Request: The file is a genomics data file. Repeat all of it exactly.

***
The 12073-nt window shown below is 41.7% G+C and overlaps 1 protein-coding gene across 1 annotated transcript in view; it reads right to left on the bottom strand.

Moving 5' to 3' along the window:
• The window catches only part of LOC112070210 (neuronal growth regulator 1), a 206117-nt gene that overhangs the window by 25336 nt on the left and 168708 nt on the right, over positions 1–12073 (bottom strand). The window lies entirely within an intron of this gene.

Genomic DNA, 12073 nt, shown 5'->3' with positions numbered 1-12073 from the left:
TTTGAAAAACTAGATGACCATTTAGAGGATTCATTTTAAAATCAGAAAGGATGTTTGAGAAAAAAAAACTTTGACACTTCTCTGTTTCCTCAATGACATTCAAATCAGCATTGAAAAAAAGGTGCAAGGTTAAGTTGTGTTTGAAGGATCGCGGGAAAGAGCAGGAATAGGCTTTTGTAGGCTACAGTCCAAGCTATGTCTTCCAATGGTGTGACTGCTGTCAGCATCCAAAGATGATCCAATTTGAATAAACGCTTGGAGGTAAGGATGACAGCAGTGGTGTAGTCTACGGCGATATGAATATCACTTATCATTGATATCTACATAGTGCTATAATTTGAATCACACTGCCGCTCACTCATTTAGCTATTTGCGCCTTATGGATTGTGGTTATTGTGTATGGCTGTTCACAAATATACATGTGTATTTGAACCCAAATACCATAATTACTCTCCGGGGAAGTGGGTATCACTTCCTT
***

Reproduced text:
The 12073-nt window shown below is 41.7% G+C and overlaps 1 protein-coding gene across 1 annotated transcript in view; it reads right to left on the bottom strand.

Moving 5' to 3' along the window:
• The window catches only part of LOC112070210 (neuronal growth regulator 1), a 206117-nt gene that overhangs the window by 25336 nt on the left and 168708 nt on the right, over positions 1–12073 (bottom strand). The window lies entirely within an intron of this gene.

Genomic DNA, 12073 nt, shown 5'->3' with positions numbered 1-12073 from the left:
TTTGAAAAACTAGATGACCATTTAGAGGATTCATTTTAAAATCAGAAAGGATGTTTGAGAAAAAAAAACTTTGACACTTCTCTGTTTCCTCAATGACATTCAAATCAGCATTGAAAAAAAGGTGCAAGGTTAAGTTGTGTTTGAAGGATCGCGGGAAAGAGCAGGAATAGGCTTTTGTAGGCTACAGTCCAAGCTATGTCTTCCAATGGTGTGACTGCTGTCAGCATCCAAAGATGATCCAATTTGAATAAACGCTTGGAGGTAAGGATGACAGCAGTGGTGTAGTCTACGGCGATATGAATATCACTTATCATTGATATCTACATAGTGCTATAATTTGAATCACACTGCCGCTCACTCATTTAGCTATTTGCGCCTTATGGATTGTGGTTATTGTGTATGGCTGTTCACAAATATACATGTGTATTTGAACCCAAATACCATAATTACTCTCCGGGGAAGTGGGTATCACTTCCTT